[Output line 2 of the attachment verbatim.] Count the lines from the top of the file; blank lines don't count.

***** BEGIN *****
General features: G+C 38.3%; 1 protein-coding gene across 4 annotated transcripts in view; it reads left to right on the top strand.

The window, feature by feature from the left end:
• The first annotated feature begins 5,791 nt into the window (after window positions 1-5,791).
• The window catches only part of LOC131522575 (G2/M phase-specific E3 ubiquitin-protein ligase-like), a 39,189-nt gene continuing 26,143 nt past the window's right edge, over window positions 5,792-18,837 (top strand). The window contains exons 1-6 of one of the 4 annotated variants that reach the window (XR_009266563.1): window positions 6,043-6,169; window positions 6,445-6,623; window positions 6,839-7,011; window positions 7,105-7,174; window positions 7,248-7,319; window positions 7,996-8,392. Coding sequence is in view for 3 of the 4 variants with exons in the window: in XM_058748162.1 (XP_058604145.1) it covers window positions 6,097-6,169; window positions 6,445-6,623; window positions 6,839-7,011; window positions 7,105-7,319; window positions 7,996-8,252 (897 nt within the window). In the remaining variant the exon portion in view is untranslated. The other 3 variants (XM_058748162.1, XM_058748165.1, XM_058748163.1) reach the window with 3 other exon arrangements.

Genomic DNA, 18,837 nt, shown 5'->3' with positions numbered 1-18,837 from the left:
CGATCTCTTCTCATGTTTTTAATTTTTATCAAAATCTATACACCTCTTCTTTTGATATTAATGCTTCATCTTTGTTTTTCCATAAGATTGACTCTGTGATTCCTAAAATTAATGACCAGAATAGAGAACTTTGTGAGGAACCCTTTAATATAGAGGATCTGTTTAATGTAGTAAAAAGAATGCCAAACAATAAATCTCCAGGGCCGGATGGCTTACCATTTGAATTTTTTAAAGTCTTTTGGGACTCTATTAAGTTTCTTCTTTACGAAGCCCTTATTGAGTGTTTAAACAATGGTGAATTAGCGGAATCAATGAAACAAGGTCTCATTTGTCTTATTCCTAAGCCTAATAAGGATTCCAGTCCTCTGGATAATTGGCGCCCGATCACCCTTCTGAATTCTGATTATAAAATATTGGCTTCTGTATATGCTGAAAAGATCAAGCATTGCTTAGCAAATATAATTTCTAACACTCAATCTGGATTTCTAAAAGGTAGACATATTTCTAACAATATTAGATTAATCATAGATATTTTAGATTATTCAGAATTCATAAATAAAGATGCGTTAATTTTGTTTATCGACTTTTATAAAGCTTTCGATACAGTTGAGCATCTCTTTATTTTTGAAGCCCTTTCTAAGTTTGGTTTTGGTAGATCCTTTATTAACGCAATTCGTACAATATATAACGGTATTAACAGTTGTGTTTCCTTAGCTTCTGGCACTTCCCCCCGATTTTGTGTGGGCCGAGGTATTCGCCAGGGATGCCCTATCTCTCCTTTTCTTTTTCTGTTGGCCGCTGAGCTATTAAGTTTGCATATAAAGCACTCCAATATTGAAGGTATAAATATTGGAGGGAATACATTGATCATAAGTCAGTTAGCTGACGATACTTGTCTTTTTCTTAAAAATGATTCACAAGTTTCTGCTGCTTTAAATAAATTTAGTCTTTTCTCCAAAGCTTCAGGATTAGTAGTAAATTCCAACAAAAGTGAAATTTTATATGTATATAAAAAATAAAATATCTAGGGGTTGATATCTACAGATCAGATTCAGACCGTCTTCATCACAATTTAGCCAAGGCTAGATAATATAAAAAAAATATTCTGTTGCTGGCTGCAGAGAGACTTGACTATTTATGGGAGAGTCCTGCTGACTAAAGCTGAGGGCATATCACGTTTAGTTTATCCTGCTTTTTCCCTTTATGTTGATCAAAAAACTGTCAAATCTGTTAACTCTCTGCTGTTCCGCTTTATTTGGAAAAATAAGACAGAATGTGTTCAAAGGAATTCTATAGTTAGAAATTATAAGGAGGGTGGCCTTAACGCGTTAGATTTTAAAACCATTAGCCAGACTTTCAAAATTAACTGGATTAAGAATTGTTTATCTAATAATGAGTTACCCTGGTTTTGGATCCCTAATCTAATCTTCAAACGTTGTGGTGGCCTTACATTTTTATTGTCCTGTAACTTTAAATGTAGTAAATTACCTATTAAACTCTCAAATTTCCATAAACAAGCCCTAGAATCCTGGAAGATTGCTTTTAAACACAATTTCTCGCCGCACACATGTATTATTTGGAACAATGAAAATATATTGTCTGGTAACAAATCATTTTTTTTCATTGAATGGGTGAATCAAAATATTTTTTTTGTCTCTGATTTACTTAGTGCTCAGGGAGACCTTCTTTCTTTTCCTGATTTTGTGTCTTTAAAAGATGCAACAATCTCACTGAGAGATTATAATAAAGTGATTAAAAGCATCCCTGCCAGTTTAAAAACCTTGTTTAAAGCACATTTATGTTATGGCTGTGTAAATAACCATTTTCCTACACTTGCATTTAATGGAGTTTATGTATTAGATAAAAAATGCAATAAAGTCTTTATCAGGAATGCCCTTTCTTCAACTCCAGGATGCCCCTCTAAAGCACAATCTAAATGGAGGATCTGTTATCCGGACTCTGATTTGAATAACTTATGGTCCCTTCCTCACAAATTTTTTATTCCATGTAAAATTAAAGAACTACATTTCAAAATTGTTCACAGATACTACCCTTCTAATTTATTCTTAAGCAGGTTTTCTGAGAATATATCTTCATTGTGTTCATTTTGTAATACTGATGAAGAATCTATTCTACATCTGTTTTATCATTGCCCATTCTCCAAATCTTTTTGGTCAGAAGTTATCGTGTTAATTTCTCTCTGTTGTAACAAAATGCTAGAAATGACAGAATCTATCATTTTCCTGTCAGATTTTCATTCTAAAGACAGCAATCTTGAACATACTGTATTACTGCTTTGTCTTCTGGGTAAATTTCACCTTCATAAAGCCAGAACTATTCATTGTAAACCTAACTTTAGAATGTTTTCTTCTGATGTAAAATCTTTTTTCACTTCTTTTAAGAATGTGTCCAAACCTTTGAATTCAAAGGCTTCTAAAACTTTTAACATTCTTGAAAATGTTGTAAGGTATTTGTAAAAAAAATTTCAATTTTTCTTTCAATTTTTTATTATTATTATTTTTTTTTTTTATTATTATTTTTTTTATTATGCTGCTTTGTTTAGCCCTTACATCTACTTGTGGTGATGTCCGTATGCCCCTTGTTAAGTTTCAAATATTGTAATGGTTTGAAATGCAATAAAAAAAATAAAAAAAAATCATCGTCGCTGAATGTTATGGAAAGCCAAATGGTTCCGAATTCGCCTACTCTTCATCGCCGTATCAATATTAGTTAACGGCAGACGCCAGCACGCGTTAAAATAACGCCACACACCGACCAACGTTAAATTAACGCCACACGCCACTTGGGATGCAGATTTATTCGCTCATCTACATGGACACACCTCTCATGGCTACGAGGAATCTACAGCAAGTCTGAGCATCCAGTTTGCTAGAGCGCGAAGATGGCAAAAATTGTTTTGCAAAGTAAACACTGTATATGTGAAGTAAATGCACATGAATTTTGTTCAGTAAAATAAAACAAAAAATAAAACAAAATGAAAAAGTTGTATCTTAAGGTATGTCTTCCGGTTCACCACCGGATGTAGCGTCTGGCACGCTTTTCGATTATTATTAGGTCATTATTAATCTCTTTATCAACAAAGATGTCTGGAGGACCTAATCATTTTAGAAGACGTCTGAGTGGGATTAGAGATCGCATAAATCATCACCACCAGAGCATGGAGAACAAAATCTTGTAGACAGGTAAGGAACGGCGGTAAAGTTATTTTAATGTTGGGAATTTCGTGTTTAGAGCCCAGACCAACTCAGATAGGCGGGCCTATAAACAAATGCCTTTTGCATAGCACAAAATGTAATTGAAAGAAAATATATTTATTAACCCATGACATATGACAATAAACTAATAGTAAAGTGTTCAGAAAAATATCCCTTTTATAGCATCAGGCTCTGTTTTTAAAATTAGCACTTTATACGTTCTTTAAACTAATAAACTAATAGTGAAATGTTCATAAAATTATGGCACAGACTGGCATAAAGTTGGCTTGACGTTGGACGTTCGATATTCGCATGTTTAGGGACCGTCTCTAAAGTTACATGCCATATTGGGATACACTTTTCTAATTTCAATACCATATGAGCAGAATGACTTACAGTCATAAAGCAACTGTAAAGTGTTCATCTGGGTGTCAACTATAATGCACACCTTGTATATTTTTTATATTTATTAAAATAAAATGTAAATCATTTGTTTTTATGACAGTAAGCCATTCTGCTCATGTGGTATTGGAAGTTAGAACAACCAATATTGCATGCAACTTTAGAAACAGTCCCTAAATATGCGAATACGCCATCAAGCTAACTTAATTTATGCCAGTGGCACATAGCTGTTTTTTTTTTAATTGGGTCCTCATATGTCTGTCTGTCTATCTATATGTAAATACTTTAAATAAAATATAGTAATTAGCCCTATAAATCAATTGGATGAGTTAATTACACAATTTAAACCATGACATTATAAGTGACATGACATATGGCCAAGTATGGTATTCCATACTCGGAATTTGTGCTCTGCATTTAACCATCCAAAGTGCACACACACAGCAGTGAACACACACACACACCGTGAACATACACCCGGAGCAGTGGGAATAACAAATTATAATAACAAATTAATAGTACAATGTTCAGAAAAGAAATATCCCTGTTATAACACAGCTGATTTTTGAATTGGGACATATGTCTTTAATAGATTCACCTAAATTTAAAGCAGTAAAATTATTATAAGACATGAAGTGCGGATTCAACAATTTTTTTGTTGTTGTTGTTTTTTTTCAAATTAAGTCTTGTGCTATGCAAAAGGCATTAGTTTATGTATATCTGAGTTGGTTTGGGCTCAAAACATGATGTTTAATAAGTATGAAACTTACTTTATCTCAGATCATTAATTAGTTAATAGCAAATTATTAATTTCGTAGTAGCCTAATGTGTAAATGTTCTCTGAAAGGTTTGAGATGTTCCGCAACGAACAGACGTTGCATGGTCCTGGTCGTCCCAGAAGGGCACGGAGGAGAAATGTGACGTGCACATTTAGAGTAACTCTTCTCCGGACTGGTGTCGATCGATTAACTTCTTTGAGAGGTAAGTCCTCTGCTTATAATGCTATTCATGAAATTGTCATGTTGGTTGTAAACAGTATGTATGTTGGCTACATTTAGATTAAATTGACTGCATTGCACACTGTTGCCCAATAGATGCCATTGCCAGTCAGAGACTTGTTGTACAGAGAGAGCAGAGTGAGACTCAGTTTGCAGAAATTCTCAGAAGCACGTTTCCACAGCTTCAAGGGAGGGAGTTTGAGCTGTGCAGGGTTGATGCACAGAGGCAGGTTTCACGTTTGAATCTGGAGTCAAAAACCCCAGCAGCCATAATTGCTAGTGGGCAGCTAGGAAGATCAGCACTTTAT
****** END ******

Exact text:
The window, feature by feature from the left end: